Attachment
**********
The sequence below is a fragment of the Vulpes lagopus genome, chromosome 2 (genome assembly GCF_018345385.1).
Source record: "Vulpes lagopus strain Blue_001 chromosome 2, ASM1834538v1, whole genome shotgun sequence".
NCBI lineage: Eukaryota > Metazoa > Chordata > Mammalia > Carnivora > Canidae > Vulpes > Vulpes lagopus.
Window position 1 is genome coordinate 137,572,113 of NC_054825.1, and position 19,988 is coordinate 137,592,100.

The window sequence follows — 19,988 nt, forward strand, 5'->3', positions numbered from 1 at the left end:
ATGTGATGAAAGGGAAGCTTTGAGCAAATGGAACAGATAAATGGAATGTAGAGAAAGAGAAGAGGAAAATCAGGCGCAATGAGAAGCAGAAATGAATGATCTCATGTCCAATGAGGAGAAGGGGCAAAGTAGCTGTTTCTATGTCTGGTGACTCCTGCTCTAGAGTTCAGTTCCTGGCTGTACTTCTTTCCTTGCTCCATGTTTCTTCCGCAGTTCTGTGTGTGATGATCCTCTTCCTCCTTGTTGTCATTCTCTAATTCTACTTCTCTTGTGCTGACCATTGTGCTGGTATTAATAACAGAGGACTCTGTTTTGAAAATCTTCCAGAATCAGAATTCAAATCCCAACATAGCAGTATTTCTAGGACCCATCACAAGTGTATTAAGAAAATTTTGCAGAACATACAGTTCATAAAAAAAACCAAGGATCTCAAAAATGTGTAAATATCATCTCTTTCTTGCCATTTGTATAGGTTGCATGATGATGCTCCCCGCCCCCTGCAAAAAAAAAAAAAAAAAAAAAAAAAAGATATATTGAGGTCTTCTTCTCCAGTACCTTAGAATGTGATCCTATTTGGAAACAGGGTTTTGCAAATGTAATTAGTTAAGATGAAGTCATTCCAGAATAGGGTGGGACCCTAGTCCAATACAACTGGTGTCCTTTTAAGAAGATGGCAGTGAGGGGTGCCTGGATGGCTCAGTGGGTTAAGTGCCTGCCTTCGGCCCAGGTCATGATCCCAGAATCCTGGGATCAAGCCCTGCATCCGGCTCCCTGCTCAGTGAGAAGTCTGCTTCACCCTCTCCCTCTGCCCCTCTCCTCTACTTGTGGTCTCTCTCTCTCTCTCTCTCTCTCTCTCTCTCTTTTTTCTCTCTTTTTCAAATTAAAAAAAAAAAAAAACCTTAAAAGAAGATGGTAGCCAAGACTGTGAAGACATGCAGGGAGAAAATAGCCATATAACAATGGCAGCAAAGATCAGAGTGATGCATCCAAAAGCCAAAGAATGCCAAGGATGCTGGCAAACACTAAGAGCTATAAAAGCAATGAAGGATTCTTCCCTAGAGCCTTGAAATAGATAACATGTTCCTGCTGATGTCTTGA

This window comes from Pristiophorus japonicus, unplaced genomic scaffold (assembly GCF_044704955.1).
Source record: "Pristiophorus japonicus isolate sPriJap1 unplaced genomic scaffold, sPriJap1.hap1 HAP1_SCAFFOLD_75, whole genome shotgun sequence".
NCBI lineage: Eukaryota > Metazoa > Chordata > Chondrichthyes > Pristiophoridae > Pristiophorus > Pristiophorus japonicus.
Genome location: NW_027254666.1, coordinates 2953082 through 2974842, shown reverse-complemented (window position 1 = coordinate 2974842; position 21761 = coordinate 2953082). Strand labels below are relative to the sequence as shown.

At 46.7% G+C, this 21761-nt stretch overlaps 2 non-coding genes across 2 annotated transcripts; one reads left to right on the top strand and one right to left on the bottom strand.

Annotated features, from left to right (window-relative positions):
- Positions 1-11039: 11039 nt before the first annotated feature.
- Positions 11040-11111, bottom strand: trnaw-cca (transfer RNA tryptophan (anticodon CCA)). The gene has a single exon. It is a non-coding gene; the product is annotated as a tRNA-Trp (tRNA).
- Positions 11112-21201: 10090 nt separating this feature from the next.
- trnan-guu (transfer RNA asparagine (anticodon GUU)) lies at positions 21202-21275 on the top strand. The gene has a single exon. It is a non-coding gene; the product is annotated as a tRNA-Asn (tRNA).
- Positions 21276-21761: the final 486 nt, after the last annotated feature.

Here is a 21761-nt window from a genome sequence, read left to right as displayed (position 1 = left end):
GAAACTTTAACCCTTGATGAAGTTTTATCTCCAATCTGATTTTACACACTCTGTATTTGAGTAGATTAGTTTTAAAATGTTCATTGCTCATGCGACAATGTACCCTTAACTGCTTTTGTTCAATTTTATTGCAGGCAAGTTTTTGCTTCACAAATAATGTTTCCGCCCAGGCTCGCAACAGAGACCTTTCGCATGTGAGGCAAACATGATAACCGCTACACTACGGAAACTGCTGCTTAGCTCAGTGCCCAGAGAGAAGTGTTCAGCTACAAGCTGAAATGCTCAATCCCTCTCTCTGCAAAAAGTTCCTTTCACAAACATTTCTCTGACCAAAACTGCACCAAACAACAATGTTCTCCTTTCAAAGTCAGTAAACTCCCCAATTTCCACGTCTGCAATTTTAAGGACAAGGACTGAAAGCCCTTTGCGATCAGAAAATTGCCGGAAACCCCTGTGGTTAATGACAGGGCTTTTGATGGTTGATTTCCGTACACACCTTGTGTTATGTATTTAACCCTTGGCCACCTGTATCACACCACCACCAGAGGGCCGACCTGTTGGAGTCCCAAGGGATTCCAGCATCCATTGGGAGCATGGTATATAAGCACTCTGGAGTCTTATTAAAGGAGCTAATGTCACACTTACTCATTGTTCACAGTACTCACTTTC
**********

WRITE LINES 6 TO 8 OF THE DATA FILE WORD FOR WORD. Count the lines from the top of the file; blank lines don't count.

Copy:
ATGTGATGAAAGGGAAGCTTTGAGCAAATGGAACAGATAAATGGAATGTAGAGAAAGAGAAGAGGAAAATCAGGCGCAATGAGAAGCAGAAATGAATGATCTCATGTCCAATGAGGAGAAGGGGCAAAGTAGCTGTTTCTATGTCTGGTGACTCCTGCTCTAGAGTTCAGTTCCTGGCTGTACTTCTTTCCTTGCTCCATGTTTCTTCCGCAGTTCTGTGTGTGATGATCCTCTTCCTCCTTGTTGTCATTCTCTAATTCTACTTCTCTTGTGCTGACCATTGTGCTGGTATTAATAACAGAGGACTCTGTTTTGAAAATCTTCCAGAATCAGAATTCAAATCCCAACATAGCAGTATTTCTAGGACCCATCACAAGTGTATTAAGAAAATTTTGCAGAACATACAGTTCATAAAAAAAACCAAGGATCTCAAAAATGTGTAAATATCATCTCTTTCTTGCCATTTGTATAGGTTGCATGATGATGCTCCCCGCCCCCTGCAAAAAAAAAAAAAAAAAAAAAAAAAAGATATATTGAGGTCTTCTTCTCCAGTACCTTAGAATGTGATCCTATTTGGAAACAGGGTTTTGCAAATGTAATTAGTTAAGATGAAGTCATTCCAGAATAGGGTGGGACCCTAGTCCAATACAACTGGTGTCCTTTTAAGAAGATGGCAGTGAGGGGTGCCTGGATGGCTCAGTGGGTTAAGTGCCTGCCTTCGGCCCAGGTCATGATCCCAGAATCCTGGGATCAAGCCCTGCATCCGGCTCCCTGCTCAGTGAGAAGTCTGCTTCACCCTCTCCCTCTGCCCCTCTCCTCTACTTGTGGTCTCTCTCTCTCTCTCTCTCTCTCTCTCTCTCTTTTTTCTCTCTTTTTCAAATTAAAAAAAAAAAAAAACCTTAAAAGAAGATGGTAGCCAAGACTGTGAAGACATGCAGGGAGAAAATAGCCATATAACAATGGCAGCAAAGATCAGAGTGATGCATCCAAAAGCCAAAGAATGCCAAGGATGCTGGCAAACACTAAGAGCTATAAAAGCAATGAAGGATTCTTCCCTAGAGCCTTGAAATAGATAACATGTTCCTGCTGATGTCTTGA

This window comes from Pristiophorus japonicus, unplaced genomic scaffold (assembly GCF_044704955.1).
Source record: "Pristiophorus japonicus isolate sPriJap1 unplaced genomic scaffold, sPriJap1.hap1 HAP1_SCAFFOLD_75, whole genome shotgun sequence".